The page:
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For Kids or Adults—It's Still Programming

You could call Disney Channel President of Entertainment Rich Ross a television matchmaker. From Nickelodeon's classic dude-ranch comedy Hey Dude
to Disney Channel tween sensation Lizzie McGuire, he has proved skillful at marrying sharp talent with a good project and turning out a hit.

He has been doing it seemingly nonstop since arriving at Disney in 1999. His programming prowess has been instrumental in transforming the channel from a premium service with so-so fare to a basic-cable powerhouse and trendsetter.

Most of Ross's 15-years in cable have been with kids nets, earning him a reputation as a kids-programming whiz. But Ross, who has no children, doesn't claim any special window into kids' minds. Rather, he says, the key ingredient to any programming—kids or adults—is "having respect for the talent, whether it is your own team, the people in front of camera, your boss."

A lawyer by training, Ross launched his entertainment career in the mailroom of the William Morris talent agency in New York. It was like graduate school for becoming a television executive, he says. He pitched in for various departments and gained a window into talent management and production. The only aspect that didn't fascinate him was the legal department. "I wanted to be inside to make and do and influence, not just document."

So he passed on a legal career and joined Nickelodeon to build a talent-relations department at the young cable net for kids.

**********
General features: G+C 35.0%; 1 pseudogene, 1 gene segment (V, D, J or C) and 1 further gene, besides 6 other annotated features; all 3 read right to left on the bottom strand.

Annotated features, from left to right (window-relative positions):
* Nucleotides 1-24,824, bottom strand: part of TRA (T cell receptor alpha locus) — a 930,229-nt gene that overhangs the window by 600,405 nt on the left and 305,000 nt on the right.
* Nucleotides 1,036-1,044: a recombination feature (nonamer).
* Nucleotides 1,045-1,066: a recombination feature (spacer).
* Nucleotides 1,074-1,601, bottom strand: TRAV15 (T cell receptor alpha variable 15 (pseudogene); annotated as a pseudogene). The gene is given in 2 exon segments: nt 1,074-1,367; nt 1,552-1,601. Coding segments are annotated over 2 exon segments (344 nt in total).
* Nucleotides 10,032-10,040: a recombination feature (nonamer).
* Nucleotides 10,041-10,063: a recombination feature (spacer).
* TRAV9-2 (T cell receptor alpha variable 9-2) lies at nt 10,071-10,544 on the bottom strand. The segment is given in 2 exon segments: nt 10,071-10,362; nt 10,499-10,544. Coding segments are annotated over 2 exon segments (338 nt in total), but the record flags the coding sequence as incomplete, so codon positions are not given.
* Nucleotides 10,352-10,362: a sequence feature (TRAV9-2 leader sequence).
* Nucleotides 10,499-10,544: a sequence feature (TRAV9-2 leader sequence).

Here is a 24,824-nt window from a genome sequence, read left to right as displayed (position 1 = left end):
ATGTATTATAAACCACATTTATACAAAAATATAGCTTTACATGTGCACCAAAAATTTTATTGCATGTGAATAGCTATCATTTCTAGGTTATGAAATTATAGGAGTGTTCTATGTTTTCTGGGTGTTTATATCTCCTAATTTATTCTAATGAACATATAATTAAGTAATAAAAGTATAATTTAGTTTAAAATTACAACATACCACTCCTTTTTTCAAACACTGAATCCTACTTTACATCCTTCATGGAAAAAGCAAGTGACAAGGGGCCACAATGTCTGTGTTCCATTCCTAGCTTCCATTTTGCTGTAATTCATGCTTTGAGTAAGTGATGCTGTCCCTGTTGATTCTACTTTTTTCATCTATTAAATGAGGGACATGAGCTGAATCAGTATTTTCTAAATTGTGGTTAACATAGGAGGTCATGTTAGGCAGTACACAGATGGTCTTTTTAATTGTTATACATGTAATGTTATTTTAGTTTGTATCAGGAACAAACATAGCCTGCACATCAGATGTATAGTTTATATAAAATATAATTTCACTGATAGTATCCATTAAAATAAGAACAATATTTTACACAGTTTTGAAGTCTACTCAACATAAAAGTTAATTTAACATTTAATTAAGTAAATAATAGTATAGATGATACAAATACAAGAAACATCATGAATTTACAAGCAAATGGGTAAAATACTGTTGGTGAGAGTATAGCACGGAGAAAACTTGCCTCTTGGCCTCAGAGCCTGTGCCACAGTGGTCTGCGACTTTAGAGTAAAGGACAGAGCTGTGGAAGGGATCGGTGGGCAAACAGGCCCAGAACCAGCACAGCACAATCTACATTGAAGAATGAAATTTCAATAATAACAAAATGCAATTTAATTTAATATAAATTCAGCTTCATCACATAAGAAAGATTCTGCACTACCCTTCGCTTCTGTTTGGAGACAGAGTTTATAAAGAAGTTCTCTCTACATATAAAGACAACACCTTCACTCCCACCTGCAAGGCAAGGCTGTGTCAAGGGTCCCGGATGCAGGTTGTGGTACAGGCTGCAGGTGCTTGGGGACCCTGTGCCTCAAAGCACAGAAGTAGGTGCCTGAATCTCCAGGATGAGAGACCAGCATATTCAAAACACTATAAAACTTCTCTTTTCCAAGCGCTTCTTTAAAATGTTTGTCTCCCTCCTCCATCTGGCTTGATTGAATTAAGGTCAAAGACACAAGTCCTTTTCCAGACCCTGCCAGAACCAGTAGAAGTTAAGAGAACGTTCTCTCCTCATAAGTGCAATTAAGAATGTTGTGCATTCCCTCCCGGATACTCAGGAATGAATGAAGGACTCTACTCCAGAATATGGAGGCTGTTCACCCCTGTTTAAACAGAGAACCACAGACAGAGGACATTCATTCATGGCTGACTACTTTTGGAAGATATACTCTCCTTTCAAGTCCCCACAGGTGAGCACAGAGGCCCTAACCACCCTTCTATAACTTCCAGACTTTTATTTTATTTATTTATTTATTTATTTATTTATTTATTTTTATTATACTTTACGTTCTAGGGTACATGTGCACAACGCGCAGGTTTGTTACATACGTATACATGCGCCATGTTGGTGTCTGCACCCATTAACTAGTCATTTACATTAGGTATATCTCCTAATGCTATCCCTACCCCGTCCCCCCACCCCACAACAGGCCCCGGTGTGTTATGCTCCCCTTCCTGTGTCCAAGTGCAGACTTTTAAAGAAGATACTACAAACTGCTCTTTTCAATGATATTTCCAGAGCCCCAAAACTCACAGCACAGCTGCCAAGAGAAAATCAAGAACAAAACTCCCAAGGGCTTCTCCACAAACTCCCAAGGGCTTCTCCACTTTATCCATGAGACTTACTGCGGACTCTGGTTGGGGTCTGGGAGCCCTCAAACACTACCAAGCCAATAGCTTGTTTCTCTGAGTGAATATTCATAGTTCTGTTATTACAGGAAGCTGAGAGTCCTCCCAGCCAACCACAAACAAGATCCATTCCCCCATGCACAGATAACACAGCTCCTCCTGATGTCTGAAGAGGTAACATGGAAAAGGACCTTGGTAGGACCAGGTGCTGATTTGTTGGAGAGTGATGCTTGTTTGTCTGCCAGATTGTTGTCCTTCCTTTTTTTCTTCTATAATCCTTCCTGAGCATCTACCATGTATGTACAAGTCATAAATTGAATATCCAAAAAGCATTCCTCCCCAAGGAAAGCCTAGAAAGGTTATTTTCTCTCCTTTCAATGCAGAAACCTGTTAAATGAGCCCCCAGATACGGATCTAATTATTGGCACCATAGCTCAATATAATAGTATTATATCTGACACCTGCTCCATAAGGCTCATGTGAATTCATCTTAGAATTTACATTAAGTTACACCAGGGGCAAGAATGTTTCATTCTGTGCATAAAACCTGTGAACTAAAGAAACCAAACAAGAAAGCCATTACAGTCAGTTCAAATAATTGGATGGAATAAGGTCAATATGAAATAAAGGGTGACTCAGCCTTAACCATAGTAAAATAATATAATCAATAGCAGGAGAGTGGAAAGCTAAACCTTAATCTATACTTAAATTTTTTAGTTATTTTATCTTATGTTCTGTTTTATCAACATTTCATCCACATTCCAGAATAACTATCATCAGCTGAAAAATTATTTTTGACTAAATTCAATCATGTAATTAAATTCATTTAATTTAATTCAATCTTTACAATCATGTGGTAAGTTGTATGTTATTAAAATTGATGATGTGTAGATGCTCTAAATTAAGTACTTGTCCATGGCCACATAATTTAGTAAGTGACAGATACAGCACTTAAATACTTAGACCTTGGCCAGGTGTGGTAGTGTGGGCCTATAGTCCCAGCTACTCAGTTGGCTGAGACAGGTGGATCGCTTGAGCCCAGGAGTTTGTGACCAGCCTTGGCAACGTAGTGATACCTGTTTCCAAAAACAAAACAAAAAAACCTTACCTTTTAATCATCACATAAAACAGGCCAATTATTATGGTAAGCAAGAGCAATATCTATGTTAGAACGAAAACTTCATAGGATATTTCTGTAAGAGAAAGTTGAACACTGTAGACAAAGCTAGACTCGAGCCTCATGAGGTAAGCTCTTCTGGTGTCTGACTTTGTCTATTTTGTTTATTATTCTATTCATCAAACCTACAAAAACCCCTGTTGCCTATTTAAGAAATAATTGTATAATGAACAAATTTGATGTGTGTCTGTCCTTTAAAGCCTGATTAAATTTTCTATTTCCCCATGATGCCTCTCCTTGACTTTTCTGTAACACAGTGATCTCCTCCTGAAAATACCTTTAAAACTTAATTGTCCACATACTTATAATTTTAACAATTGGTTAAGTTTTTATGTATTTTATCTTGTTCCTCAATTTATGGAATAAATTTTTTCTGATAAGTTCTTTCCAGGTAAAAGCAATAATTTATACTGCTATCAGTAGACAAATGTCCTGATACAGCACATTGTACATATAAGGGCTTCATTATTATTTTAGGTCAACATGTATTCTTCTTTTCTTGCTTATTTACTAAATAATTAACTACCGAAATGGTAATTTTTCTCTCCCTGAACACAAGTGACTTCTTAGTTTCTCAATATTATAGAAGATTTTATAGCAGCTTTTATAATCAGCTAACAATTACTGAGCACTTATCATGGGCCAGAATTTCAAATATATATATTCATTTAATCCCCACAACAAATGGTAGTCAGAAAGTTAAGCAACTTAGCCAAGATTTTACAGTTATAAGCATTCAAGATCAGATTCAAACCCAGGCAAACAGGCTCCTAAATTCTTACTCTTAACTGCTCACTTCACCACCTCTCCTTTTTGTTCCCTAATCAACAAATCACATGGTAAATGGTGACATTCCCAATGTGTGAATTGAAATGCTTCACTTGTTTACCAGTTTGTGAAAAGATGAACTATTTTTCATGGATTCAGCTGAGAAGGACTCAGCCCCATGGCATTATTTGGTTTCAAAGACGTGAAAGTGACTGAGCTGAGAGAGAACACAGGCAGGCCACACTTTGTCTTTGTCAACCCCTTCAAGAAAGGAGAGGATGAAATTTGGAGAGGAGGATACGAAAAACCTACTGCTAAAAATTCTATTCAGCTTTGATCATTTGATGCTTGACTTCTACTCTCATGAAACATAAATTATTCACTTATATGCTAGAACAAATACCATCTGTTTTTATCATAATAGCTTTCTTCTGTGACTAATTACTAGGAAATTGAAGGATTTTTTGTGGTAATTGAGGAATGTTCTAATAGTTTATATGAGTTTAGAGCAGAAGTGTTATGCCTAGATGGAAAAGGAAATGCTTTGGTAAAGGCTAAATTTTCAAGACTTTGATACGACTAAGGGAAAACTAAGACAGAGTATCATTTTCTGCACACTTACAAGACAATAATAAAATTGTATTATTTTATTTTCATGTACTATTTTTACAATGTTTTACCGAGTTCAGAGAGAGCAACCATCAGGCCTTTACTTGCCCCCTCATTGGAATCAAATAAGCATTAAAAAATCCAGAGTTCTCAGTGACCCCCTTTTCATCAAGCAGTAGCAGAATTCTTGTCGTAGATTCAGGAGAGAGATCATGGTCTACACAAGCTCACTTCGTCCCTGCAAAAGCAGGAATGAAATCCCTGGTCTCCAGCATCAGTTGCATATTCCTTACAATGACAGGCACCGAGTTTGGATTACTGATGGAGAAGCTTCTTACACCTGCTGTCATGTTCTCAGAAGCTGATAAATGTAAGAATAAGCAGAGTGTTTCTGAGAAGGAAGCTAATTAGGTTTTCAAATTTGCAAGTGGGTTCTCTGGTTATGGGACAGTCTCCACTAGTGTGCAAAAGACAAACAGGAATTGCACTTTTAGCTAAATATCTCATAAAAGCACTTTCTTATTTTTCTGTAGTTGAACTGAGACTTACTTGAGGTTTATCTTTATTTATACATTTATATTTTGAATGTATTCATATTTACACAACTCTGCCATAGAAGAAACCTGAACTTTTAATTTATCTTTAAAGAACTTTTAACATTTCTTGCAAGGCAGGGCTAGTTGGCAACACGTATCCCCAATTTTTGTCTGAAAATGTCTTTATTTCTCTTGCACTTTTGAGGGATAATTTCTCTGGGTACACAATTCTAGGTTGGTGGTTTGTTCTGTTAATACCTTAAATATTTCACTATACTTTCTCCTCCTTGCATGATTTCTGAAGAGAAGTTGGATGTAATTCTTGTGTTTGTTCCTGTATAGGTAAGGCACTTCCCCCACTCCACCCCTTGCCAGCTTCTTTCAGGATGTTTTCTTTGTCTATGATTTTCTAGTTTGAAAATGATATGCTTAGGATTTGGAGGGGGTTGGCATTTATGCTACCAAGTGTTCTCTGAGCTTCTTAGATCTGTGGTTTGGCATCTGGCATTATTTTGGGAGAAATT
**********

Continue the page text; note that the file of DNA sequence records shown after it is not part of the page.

He met Anne Sweeney there. Now president of ABC Cable Networks and Disney Channel Worldwide, she was starting Nick's international and syndication businesses, and the two were in neighboring offices. Ross had a good run creating shows like Hey Dude
and Nickelodeon's Kid Choice Awards, but he was fascinated by Nick's new businesses. So he went to work with Sweeney on new ventures, even shipping out to London for a year to launch the U.K. Nick network.

When she was lured away to set up Fox's cable group, one thing News Corp. chief Rupert Murdoch envisioned was FX as a talent-driven network. Sweeney knew just whom to call in. "Rich has always had an uncanny eye," she says. "He is able to achieve the marriage between these talented people and the right creative properties."

FX was Ross's one stop in programming for adults. That experience has helped him at Disney. Ross wanted to try something new at Disney Channel: shows that kids would love and parents would willingly sit through and, just maybe, enjoy.

It was a risky proposition, he says. Take Lizzie McGuire.
Ross wanted Lizzie's family to have a central role, including a presence in the opening. "It was a time when kid-centric was seemingly the formula" for hit shows, he says. "But we thought, 'Kids live in a family universe.'"

His gamble proved a smart one. Kids and parents gravitated to the show, and Lizzie
has proved a big ticket for Disney Channel and across the Walt Disney Co., as well, spawning a hit movie, merchandise and a singing career.

The hit parade doesn't end there. That's So Raven, Proud Family, Lilo & Stitch: The Series, Jo-Jo's Circus
are among Ross's latest successes. Dave the Barbarian, an animated show about three teenage barbarians, just debuted. And Ross is still cranking.

With Disney in need of a live-action show to interest boys, Ross and his team are crafting futuristic comedy Phil of the Future. He also craves a hit show for Disney's preschool block Playhouse Disney
and is busy brainstorming boy shows for ABC Cable's new Jetix
action and adventure blocks.

Don't look for Ross to bounce to adult programming any time soon. He says people are always asking when he'll "graduate" to adult TV, but he doesn't see how that would be better. "I run a business that is lucrative and powerful for kids and families. I love that I have become a rock star to 9-year-olds."